Intellipharmaceutics raises $5M to advance tamper-resistant oxycodone

Canada's Intellipharmaceutics International ($IPCI), a specialist in controlled-release drug formulations, will hold a stock offering to raise a cool $5 million for a variety of new projects. Among the more intriguing ones: anticipated U.S. clinical trials for Rexista, a patented version of the highly addictive pain killer oxycodone designed to resist abuse.

The company produces a number of generic drugs, but Rexista is a brand product, designed to be taken orally and maintain its controlled-release structure, even when mixed with alcohol. It's also tamper-resistant, less able to be crushed into a powder for inhalation or to be liquified for injection. Altering other versions of oxycodone by crushing or mixing it with alcohol can release the entire dose at once, leading to an intense, addictive high.

So far, Intellipharmaceutics has held a pilot clinical trial for Rexista in which it maintained its controlled-release process more than 24 hours, comparable to two doses of Oxycontin spaced out at 12 hour intervals, according to the company's website.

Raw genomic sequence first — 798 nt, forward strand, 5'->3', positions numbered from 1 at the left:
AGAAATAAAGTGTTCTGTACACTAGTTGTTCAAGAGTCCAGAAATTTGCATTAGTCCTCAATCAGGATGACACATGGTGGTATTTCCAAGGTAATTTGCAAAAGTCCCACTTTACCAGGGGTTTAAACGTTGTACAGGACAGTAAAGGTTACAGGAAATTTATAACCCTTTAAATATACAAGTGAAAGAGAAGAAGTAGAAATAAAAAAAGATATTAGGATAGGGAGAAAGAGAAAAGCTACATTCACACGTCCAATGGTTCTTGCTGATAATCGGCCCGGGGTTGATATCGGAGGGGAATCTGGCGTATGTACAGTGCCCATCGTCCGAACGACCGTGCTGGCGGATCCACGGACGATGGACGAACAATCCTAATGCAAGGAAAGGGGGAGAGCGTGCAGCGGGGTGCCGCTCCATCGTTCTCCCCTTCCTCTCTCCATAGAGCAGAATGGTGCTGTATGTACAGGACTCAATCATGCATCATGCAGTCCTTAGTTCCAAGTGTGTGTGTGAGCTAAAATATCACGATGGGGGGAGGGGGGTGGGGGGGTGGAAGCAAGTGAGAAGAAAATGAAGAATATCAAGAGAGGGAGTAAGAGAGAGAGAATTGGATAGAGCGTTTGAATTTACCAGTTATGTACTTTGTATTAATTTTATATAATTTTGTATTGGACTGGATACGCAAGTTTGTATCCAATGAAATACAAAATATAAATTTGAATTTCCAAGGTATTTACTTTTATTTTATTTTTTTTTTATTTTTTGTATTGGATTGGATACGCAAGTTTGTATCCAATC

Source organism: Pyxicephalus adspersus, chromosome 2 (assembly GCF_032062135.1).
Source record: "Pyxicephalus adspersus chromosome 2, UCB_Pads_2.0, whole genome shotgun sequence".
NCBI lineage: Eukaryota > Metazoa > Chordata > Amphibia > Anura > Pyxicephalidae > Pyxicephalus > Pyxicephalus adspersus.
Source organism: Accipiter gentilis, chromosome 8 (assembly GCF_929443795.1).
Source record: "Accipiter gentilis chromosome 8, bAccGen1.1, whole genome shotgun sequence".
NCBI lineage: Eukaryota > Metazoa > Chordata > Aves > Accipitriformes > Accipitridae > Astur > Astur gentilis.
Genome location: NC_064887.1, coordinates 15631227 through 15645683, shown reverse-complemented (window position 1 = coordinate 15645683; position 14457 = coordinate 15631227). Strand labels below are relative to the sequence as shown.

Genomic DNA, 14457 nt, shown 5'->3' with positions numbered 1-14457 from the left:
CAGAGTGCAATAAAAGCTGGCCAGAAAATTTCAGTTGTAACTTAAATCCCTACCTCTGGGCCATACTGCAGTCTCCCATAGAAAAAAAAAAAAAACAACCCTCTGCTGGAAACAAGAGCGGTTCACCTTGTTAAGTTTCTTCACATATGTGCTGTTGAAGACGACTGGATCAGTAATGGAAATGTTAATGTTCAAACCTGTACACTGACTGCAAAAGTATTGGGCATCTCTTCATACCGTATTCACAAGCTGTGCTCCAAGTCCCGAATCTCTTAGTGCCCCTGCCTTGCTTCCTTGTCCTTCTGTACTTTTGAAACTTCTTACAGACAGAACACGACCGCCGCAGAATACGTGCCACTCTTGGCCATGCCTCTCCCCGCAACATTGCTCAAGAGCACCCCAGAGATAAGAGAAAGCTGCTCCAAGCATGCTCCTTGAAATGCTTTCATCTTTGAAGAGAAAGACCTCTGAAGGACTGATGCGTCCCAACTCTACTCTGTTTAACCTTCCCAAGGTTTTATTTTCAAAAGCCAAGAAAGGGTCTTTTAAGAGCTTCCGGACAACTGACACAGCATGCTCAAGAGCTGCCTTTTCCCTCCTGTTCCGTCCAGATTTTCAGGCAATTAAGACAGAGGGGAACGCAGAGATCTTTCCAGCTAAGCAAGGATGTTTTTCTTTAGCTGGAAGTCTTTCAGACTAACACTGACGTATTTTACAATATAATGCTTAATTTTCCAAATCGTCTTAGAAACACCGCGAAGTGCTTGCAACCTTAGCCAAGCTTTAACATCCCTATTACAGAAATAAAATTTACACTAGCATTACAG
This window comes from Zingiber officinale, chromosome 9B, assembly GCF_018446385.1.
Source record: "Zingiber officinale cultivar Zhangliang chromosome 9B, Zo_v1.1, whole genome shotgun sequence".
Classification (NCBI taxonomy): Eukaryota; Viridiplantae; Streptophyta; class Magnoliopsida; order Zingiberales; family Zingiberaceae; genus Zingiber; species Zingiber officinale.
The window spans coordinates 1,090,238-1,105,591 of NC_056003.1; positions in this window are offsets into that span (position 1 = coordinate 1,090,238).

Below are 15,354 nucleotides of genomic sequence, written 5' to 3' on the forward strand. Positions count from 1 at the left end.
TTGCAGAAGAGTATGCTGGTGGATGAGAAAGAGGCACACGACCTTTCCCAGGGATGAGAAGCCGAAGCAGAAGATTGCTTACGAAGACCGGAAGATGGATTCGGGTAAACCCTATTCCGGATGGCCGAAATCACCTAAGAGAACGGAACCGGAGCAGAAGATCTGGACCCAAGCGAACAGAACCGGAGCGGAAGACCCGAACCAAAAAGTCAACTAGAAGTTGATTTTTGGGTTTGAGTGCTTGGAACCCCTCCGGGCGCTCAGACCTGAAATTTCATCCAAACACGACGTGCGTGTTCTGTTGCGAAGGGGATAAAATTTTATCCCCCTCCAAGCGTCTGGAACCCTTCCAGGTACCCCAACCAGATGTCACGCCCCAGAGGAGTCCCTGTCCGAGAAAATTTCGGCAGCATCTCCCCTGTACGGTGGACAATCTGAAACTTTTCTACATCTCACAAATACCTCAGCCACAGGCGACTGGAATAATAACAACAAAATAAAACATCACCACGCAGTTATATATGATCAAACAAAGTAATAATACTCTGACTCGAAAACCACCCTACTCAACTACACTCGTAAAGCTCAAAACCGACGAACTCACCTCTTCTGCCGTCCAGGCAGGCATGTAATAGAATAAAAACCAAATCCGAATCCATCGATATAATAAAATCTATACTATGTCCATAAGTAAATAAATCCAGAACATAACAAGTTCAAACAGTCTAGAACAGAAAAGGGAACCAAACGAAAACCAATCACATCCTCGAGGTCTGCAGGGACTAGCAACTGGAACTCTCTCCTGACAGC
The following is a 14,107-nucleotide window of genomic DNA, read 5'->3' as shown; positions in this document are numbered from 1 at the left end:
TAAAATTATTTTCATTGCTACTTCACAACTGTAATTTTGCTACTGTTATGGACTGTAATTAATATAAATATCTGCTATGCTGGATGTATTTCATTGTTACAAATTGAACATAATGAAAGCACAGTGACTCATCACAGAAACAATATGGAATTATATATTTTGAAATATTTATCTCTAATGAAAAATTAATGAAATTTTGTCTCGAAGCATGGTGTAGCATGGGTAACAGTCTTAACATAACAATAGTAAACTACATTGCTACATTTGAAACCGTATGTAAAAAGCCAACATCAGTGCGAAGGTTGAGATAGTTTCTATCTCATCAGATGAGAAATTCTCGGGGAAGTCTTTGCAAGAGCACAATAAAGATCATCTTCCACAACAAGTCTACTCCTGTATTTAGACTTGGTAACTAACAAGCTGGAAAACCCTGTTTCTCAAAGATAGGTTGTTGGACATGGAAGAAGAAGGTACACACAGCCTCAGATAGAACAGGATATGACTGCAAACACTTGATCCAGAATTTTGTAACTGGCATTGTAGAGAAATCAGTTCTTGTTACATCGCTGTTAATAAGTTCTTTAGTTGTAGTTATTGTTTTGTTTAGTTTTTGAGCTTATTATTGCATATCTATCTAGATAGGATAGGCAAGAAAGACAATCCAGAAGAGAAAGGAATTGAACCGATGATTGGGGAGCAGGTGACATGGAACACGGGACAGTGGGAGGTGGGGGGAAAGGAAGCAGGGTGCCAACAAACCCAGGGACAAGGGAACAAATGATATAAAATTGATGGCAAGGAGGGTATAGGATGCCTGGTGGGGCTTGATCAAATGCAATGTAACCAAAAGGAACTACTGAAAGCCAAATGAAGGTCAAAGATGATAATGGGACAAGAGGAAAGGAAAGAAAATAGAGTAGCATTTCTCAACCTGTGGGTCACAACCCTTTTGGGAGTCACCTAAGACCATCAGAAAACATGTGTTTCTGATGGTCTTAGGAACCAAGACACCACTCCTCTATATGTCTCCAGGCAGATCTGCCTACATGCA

The Toronto-based company said it would use the funding to file abbreviated new drug applications with the FDA for Rexista clinical trials as well as fuel testing for other products. Expect the cash infusion to also propel future partnerships. Intellipharmaceutics' registered direct common share offering is priced at $2.75 per share, with an aggregate of more than 1.8 million shares going to the investors.

Intellipharmaceutics competes with many other companies in this space that are further along. Collegium Pharmaceutical, for example, raised $22.5 million in a Series B round last month to propel its own extended-release tamper-resistant oxycodone variation through remaining clinical trials. Plans call for filing for FDA approval next year, after a late-stage clinical trial now under way. Purdue Pharma has its own tamper-resistant iteration that gained FDA approval in 2010.

- here's the release

Suggested Articles

Purdue's reformulated OxyContin may stop patients from snorting or injecting the drug, but it doesn't curb abuse overall, an FDA panel determined.

Roche is gearing up to launch an eye implant to make its Lucentis AMD drug easier to use. But the drugmaker has even bigger plans for the device.

Delivery specialist IntelGenx struck two deals to develop oral films for prescription psychedelics this summer with Canada's Cybin and ATAI.